The great thing about this project is after we get some of these videos edited of these people, there shouldn't be a problem with posting them on here and on our blog and hopefully getting them a job. So we can't hire these people but you know what, there's about 2200 people following us now, it couldn't hurt to throw it out there. Maybe someone knows someone that could help. After interacting with the homeless the past 5 weeks, I don't think anything is a long shot anymore.

After sleeping just off the side of Tryon St. we made our way to a place called the Urban Ministry Center. This place blew my mind as to the services they provide for the homeless. They have an art studio, a soccer team, a choir, and an urban garden just rattle off a few things we learned about today. The sense of connectivity at this place is something unrivaled and I believe that is one of the biggest things homeless people need and deserve. A feeling of friendship, teamwork, and working together with other people brings them a sense of joy that is often taken for granted.

The people we met today who are staff members at the Urban Ministry Center are doing incredible work. We're excited to get a more in-depth tour of the facility in the next few days. Today, our goal was to get to that place, meet people, allow them to become comfortable with us, and then film later on. I think we more than succeeded on all accounts and are ready to start interviewing the staff and homeless alike tomorrow. We will also be helping the staff running the art department with some projects they are doing right now. That's what this whole experience is all about...helping as many people we can and letting everyone know that the homeless are people too. People capable of making differences, people with ambitions, people with skills and drive, people that need a chance.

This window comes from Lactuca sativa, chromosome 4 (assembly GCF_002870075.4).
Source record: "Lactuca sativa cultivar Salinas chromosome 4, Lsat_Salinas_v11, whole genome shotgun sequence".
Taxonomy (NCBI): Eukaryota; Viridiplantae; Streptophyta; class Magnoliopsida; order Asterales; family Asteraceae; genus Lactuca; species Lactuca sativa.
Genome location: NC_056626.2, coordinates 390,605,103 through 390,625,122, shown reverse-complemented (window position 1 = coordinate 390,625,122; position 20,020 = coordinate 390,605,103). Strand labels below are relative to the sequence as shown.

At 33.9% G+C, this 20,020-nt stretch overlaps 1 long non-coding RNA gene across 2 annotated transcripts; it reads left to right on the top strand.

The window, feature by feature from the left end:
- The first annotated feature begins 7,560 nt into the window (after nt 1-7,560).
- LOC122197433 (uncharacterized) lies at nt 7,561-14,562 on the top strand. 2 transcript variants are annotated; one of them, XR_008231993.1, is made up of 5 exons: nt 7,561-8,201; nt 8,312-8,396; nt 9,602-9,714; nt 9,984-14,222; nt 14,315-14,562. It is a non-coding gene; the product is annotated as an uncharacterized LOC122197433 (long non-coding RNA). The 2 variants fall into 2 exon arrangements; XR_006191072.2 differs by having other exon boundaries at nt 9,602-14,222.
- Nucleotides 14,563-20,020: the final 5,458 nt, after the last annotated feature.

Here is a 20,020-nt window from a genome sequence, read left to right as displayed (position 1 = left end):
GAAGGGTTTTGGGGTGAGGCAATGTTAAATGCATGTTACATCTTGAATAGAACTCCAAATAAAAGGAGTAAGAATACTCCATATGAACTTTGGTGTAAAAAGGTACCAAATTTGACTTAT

From here, we are hitting the streets again. Raivis is anxious to find a job in order to acquire enough money to buy a camera and provide photography to this project. It's awesome seeing him happy by helping out. He's constantly telling us how happy and proud his mother would be of him for doing this and it can get pretty emotional at times but in the end its rewarding, inspiring, and encouraging more than anything.

I hope you guys are excited as we are to be about halfway through this project and still thirsting for more. Catch you all later.


Sunday, April 4, 2010

Through the eyes of the homeless

Hey I'm Raivis Gerix i'm from Latvia, small town village "Vilgale". I come to United States many months ago i am an explorer. This is my biggest mission in my life and always happen with me so many good things, and i'm very lucky to do this, but its very hard living homless. nobody can tell that i am homeless when im looking for job or place to stay in the daytime and i never know where i can get a place under the roof after midnight. The nightlife on streets is terribly dangerous, i move from NY city like a month ago to Miami South Beach.

After two weeks on streets walking around i meet so many peoples and then one day i was sitting on chair close to Ocean Drive and thinking so many things and i was very scared and then i meet Kevin Saftner and Galen Sisco and Drew A.Dayton. These guys was something amazing, they are doing so much good things for so many peoples, and i appreciate when they give me a chance to do what i really looking for, exploring America and wanting to see a lot of happy faces everywhere and im so lucky to do that.

This mission to is very dangerous life, and its very difficult to survive homeless, its the hardest life ever, and so many peoples just laugh to see the faces but they do not how hard is it to survive in night. Its very hard to see that when somebody eat a ice cream, or enyoying a cigarette and you have a empty pockets, and is no chance to get something, and then your feelings is terrible, but i know that because i was and i am, in the same situation. Now i have a chance to go back and work, get money, family, and im looking forward to this journey and i'm going to help them how much i can, and together we can do that !

Yesterday we come from Miami to North Carolina - Charlotte, today we are going in wild, looking for place to stay and food and to find the homeless and get stories and help them. I want to see whats happen with their lives and just survive every single day.